Causes Of Miscarriage - When Knowing Is Important
Causes of miscarriage may involve one or a combination of several possible factors. You, like myself, may have endured a spontaneous miscarriage and now feel you need to know what happened.
Or, you may be planning a pregnancy and want to know all you can to lower the chances of miscarriage. Educating yourself about these causes of miscarriage can give you direction on how to be in optimum health. For example, know in advance what the connection is between progesterone and miscarriage.
I had carried two healthy, fabulous, so deeply loved, oops! babies to term. Like my doctor said, "This time was the same combination as my two successful pregnancies - same man and woman". So what happened?
After starting to recover physically I scoured my resources for information. I felt like I really needed to know what happened inside my body to cause this grave injustice. I found some sobering statistics and discovered several different causes of miscarriage.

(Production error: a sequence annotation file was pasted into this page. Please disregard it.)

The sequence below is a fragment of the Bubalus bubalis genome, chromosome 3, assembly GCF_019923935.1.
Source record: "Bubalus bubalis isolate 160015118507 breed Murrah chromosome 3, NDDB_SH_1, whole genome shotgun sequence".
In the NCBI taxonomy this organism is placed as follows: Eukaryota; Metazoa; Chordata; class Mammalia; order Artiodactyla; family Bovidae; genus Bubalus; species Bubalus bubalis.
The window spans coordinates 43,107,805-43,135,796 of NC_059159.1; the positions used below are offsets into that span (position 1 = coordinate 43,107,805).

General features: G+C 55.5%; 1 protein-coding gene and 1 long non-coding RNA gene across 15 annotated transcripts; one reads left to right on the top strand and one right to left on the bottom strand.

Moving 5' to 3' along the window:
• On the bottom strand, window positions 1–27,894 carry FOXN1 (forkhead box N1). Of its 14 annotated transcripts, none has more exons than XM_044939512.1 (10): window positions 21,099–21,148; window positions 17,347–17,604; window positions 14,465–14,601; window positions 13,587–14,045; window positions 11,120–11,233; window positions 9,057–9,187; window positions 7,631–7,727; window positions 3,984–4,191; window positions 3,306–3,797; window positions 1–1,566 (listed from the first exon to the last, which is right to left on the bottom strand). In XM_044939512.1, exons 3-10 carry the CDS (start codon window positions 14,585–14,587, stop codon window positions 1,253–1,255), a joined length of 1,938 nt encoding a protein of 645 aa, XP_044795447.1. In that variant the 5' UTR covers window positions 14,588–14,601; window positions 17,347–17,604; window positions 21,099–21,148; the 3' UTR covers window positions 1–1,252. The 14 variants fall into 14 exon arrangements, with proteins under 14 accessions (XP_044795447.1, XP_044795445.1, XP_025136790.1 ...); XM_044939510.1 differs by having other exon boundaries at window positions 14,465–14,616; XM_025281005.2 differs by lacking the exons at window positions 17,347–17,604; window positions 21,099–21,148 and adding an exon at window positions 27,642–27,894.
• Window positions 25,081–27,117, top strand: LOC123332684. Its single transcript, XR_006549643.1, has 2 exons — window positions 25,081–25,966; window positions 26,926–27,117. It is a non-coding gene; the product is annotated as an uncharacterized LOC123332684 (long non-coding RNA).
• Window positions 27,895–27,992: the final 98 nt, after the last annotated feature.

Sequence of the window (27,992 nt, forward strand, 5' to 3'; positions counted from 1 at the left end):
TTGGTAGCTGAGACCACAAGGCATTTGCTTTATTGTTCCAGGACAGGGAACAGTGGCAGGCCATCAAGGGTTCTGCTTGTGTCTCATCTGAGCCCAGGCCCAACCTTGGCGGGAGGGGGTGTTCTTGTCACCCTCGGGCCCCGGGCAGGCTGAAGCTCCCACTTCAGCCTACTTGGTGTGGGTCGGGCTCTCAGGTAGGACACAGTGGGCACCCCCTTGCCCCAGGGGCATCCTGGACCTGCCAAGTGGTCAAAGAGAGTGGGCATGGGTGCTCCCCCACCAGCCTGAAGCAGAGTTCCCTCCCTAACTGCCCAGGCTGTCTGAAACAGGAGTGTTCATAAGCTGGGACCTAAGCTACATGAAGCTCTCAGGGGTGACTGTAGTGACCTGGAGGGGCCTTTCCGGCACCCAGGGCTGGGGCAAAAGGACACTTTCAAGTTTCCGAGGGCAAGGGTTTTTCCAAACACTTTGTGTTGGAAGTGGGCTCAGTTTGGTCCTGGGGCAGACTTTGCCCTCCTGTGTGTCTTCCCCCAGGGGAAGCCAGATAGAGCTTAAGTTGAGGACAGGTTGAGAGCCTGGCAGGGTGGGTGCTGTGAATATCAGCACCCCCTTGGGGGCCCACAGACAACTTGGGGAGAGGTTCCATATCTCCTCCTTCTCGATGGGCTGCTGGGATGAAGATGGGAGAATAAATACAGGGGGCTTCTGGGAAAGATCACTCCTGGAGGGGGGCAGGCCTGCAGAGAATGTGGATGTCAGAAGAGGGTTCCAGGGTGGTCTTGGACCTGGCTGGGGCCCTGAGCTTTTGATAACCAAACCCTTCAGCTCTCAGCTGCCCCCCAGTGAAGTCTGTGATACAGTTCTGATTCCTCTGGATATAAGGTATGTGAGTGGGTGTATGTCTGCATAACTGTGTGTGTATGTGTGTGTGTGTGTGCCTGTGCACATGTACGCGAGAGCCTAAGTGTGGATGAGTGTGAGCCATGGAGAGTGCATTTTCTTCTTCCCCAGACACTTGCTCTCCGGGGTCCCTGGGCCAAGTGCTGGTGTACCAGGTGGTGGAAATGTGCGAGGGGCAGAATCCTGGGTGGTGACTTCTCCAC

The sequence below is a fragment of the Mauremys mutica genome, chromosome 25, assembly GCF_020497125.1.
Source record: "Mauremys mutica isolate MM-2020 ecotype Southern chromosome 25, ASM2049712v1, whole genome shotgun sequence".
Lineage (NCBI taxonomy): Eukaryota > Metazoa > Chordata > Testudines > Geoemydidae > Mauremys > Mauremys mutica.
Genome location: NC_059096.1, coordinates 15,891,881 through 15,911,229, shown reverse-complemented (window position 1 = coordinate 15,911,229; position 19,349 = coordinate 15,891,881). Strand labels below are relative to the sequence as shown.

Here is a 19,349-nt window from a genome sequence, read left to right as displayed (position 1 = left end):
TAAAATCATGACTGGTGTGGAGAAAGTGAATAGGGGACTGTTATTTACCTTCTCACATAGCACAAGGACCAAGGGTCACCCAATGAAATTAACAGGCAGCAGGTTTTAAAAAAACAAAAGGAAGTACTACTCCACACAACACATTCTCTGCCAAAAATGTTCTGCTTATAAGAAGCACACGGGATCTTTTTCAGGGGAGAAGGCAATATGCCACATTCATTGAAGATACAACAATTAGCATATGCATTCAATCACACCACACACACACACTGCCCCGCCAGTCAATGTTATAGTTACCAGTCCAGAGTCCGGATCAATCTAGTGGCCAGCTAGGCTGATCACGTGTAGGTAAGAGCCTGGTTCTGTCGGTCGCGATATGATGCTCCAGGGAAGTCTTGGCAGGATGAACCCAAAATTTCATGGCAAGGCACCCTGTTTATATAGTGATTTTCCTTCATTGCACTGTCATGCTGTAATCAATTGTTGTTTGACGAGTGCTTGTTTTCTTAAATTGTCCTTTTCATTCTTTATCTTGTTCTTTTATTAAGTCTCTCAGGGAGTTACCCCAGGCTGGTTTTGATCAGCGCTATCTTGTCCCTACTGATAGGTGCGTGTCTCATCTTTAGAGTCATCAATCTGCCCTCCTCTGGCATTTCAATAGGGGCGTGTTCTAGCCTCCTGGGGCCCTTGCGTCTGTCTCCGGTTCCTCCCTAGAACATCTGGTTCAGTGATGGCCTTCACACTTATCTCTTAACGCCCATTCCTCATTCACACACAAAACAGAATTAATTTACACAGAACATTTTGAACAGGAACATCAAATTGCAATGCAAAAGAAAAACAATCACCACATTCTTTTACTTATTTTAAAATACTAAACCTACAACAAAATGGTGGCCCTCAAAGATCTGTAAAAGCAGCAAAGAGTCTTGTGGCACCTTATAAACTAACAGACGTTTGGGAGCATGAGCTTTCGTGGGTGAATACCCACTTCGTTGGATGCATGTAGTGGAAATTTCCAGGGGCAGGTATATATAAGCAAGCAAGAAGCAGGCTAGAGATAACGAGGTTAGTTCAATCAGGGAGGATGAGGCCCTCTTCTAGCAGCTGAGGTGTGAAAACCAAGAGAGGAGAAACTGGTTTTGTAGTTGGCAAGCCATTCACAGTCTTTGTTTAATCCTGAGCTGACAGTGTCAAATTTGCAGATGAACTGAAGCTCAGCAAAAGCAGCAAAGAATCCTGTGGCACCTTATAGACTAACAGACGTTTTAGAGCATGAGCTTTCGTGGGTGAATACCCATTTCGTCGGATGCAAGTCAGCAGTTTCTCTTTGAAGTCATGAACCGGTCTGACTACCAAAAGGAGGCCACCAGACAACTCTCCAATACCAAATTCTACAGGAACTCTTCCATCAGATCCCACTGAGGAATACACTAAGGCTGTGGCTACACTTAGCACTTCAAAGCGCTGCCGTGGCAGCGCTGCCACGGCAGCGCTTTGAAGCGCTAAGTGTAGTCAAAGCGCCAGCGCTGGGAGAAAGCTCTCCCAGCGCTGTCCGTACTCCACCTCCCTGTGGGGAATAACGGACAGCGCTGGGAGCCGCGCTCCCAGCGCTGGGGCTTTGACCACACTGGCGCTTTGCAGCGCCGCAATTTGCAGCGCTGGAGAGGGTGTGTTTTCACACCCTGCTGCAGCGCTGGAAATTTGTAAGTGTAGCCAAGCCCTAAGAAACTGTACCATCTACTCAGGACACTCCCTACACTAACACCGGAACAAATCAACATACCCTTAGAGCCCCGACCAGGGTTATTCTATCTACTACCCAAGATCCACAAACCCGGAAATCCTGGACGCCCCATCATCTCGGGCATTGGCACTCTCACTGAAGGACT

1) One of the causes of miscarriage is hormonal imbalance.
Several hormones are given attention in relation with causing miscarriage. Progesterone, estrogen and cortisol are said to be causes or at least factors.
Every month after ovulation your progesterone levels rise and then fall just before your period. When pregnant, the ovaries need to keep those progesterone levels elevated in order to sustain the pregnancy - progesterone helps maintain the uterine lining. After around the tenth week of pregnancy, the placenta takes over in producing the progesterone production.
Some say low progesterone causes miscarriage. Many though, say low progesterone is just a sign of an impending miscarriage that would have happened anyway. They say the body stops producing this hormone because it knows the pregnancy won't continue.